More Sales to China and Worsening U.S. Crop Conditions
Update for September 3rd, 2020
The national corn crop ratings fell again this week. The overall GD/EX rating fell by -2% to 62% and Iowa, the top corn producing state in the U.S. saw ratings fall for the 8th consecutive week. It’s common to see the crop ratings begin to diminish at this point of the growing season but the extreme weather conditions that have led to the deterioration in the corn crop also has traders heavily debating the final yield and total production numbers for the 2020 growing season. Overall 12% of the corn crop is rated as mature vs the average of 10% for this date. Only two states-Missouri +4% and Kentucky +1% saw increases in the GD/EX ratings. Listed are a few of the states that were unchanged or received rating decreases:
Ohio, South Dakota and Texas were left unchanged from a week ago.
Iowa fell by -5% to only 45% rated as GD/EX, this rating is 17% lower than last year.
Kansas down -5% to 56% GD/EX.
Minnesota GD/EX rating fell -3% to 79%.
North Dakota declined by -3% to 64% GD/EX.
Illinois corn ratings fell by -2% to 79% GD/EX.
Nebraska GD/EX rating fell by -2% to 64%.
Indiana ratings were lowered by -1% to 63%.
Wisconsin also saw ratings lowered by -1% to 80% GD/EX.
U.S. corn continues to see active buying from China. Ongoing food security concerns within the nation signals additional purchases of U.S. corn are very likely. Soaring corn prices at Chinese corn auctions has fueled fears that the country is beginning to face its first corn shortage in years. According to analysts surveyed by Reuters, current projections are indicating that the country may face a shortfall of 30 MMT during 2020/21. An executive with a Chinese state owned trading firm told Reuters, “It is certain that there will be a corn shortage in the future, and we would need to import a lot next year.” The Phase 1 corn quota is 7.2 MMT but considering the extreme domestic shortfall within the country, U.S. traders expect China will import more than originally agreed to.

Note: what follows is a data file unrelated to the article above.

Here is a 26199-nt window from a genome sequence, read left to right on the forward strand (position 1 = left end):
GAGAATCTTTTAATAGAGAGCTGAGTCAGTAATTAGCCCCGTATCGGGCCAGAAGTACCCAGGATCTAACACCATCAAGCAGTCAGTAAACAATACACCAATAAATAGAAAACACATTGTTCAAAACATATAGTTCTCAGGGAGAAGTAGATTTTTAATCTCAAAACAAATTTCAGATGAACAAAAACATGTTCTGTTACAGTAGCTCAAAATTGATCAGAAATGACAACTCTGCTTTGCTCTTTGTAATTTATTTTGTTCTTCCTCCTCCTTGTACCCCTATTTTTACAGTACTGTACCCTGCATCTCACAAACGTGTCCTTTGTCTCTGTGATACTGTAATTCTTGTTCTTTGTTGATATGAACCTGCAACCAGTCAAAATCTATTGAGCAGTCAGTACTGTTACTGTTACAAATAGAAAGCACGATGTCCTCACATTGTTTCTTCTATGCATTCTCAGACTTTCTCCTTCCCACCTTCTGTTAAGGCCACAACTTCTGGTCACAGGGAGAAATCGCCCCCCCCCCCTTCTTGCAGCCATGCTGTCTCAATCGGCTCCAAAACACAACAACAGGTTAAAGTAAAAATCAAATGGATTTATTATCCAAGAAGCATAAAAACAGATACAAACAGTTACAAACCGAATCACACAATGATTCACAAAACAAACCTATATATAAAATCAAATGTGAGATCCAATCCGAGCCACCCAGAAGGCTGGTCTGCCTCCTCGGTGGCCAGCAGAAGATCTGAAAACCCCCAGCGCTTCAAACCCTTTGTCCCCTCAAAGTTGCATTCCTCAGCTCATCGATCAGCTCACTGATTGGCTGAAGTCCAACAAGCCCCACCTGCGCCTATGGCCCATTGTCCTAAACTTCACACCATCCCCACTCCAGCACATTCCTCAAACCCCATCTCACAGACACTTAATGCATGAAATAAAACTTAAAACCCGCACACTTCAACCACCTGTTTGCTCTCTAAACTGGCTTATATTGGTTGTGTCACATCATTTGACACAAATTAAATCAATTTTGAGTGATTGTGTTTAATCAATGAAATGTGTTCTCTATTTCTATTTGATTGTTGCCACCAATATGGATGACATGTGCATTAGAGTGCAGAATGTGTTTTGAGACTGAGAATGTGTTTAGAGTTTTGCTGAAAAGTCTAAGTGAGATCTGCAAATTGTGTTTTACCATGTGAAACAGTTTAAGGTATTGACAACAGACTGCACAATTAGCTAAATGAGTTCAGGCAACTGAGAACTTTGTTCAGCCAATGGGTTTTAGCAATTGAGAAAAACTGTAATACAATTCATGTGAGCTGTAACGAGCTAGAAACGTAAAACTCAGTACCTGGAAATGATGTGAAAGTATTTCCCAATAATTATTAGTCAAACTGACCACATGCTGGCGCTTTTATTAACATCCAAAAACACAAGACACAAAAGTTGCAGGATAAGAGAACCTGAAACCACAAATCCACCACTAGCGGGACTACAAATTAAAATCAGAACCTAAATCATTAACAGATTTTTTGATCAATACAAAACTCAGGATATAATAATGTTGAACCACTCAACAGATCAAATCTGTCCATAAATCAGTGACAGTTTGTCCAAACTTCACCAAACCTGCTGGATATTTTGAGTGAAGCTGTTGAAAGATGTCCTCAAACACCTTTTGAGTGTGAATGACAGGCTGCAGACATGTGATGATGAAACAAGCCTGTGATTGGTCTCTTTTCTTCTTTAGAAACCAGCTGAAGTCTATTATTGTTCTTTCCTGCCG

The U.S. soybean crop has also suffered significant crop deterioration. The latest GD/EX rating showed a -3% decrease and now sits at 66%. Some of the states with significant reductions:
Louisiana fell -28% this week to 31% GD/EX compared to 83% GD/EX last year.
Kansas was reduced by -11% to 56% GD/EX.
Iowa received a -6% reduction to 50% GD/EX.
Worsening crop conditions, substantial Chinese buying and a U.S. Dollar that is now at a 2 year low are all adding strength to the soybean market.
Once again private firms will begin releasing their latest estimates. Stone X released their survey based yields on Monday which showed lower expectations for both corn and soybeans. Their corn yield estimate fell by 2.8 bushels per acre from the August report and soybean yields were lowered by 1.3 bushels per acre. Their Iowa corn estimate was cut by --10 bushels per acre and soybean projections were reduced by -5 bushels per acre. Illinois also received a sizable yield reduction with corn lowered by -8 bushels per acre and soybeans fell by 3.5 bushels per acre. Total corn production for 2020 was estimated at 15.085 billion bushels. Stone X noted these figures were determined using NASS acreage data which does not include adjustments for the acres lost in the August storm.